So you’re now a growing company looking for more talent and/or looking to cut costs of new hires. What do you do? You start to use offshore outsourcing companies or even setup your own offshore branch office in a country with much lower living expenses. You save costs, great.
However, without the right motivation, planning and execution, hiring and building a team offshore will give you more headaches than benefits. After that, you start justifying why offshore teams don’t work. You roll back your efforts and revert to building your entire team within the confines of your office. You then make a vow to never hire offshore again.
Well, if done right, building and utilising offshore teams is a competitive advantage that goes beyond cost savings.
It’s simple, working with offshore teams enables you to hire better and faster. This is especially true in countries with a large human capital compared to where you are normally based since there are more skilled people applying and looking for jobs.
This enables you to scale up faster than your competitors.
On the other hand, cutting costs should not be your primary motivation. This leads to disappointment on both sides of the seas. When costs are the driver, you stop looking after and treating your offshore team as genuine part of the team. You don’t include them in inside conversations. They don’t hear the latest and the best upcoming projects. They miss out on hanging out with everyone else. You do not communicate as much. In return, you get lower productivity and lower retention. If you can avoid this trap, then you’re already underway.
You need someone on the ground to represent your best interests. Someone you can vest your power into and allow them to make decisions on your behalf. Whether you are outsourcing to a consulting agency or building your own team, you need to be able to trust them. If you’re looking at building your own remote team, send someone from your HQ unless you have a trusted local contact.
They need to understand customs, culture and communication styles on both sides. They need to understand your company’s culture and have a deep connection with your vision for your business. It’s a must for them to have outstanding communication skills as they should be able to clearly represent what the company stands for.
You likely will not understand the conditions, the environment and the localities well enough. You’ll have to rely on what your trusted agent would tell you. Miss this mark and you might as well start packing up.
Find people you know personally or professionally or those with bright references from people you respect. When you do find a representative, unleash them and trust them to execute.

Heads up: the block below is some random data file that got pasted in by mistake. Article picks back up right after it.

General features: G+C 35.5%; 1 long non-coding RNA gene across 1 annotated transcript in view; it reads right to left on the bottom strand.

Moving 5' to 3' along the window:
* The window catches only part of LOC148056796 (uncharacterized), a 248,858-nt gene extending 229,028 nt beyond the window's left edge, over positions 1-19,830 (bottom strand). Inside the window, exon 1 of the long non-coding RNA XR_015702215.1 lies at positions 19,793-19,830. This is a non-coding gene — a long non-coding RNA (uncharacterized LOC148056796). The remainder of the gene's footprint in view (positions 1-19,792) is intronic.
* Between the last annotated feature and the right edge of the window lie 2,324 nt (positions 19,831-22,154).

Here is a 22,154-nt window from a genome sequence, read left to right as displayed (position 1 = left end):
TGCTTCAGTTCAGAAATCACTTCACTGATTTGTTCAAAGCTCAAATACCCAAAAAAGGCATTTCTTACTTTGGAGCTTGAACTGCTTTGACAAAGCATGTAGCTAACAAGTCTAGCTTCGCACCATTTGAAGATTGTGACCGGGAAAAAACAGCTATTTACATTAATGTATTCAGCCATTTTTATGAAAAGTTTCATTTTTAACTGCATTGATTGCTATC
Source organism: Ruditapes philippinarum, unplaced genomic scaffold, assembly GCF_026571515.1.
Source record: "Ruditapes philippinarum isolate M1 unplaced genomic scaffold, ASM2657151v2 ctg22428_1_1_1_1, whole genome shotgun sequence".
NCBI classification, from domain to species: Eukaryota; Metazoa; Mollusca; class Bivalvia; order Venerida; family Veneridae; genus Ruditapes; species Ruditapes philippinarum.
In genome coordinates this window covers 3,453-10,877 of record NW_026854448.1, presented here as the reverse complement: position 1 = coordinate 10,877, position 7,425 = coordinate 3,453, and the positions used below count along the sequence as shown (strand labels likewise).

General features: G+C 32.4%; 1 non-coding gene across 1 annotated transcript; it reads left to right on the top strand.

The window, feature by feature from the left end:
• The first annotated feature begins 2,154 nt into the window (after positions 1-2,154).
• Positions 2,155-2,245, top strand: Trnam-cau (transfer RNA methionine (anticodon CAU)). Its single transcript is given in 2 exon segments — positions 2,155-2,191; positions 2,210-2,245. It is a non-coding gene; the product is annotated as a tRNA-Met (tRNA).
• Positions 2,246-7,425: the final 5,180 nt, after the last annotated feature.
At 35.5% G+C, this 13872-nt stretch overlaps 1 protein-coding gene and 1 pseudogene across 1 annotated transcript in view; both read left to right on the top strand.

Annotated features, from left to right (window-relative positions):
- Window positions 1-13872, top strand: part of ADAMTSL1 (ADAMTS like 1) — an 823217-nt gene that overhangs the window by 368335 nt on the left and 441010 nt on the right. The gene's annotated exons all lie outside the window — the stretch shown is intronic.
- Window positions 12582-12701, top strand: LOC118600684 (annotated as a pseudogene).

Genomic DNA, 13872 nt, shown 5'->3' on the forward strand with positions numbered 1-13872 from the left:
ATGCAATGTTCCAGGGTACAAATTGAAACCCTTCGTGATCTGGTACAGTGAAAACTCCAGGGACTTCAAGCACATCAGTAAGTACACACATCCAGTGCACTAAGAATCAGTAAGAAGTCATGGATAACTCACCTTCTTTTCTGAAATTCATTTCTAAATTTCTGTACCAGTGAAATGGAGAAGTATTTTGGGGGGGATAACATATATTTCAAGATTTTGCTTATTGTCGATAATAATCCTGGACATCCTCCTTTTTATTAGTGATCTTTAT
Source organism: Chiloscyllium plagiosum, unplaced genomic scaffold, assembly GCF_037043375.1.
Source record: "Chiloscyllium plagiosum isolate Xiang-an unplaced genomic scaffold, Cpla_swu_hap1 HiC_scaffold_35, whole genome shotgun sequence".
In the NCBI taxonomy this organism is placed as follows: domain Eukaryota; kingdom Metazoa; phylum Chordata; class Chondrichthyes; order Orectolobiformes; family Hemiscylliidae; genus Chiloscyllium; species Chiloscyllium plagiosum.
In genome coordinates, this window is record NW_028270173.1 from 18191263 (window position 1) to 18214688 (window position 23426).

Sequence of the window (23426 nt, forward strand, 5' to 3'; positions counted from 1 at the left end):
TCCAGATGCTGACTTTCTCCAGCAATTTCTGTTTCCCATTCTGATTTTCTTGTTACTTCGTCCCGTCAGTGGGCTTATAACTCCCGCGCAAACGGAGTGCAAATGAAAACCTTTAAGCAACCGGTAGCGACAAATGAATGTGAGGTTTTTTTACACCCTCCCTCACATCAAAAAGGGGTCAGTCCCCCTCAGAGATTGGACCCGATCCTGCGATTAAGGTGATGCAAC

If you’re dealing directly with consulting agencies then this may not apply to you. However, if you are building your own local team, know that your first hire will be the hardest. It does not matter whether the first role is a software developer or a general manager - you’ll be treading the waters on salaries, quality of talent and cultural differences. A good recruiter, can guide you through the process and give you solid advice.
Be as specific as possible with your criteria in character, technical knowledge and experience. Guide your recruiter on which criteria are flexible or not. Keep refining the process until you get to a point where you only look at CVs you absolutely love.
Do not expect recruiters to be mind readers. Honest feedback goes a long way in improving their results and your relationship with them.
If you are working directly with consulting agencies, and if they offer staff leasing solutions, then they’ll have most things sorted for you. They include all costs as a flat rate per day or per hour.
If you are building your own team and you are setting up your own “branch office” you need a lawyer and accountant. They will sort out the details on company registration, legals, accounting, taxes and local compliance. Similar to my advice above, find those that you can trust. Make sure they have good references. This process is different depending on where you are, your circumstances and where you plan to set up, so your local lawyer and accountant will be key to getting this right.
Whether you plan on having an office or everyone working remotely, ensure you provide adequate equipment, tools and support for your offshore team to be productive. Empower them to decide whether they need to work in an office or not. Depending on their role and circumstances, it may make more sense to work from home.
Whilst video conferencing nowadays is as easy as just clicking a url, ensure you maximise value in meetings by organising a clear agenda and allowing time for everyone to prepare. Nobody on both sides of the seas should be accepting a meeting invite without an agenda.
Don’t ask a specific person to take notes. Ask everyone to take shared notes using Google Docs or your preferred sharing tool. This should keep everyone engaged and locked in the discussions and decisions at hand.
The shared docs should bring clarity to all matters at hand. If not, ensure further discussions are organised only with key personnel.
Current and future technologies will only keep improving capabilities to have a distributed team. Companies big and small are increasingly empowered to leverage the benefits of a global workforce. There has never been a better time to work with anyone in any part of the world.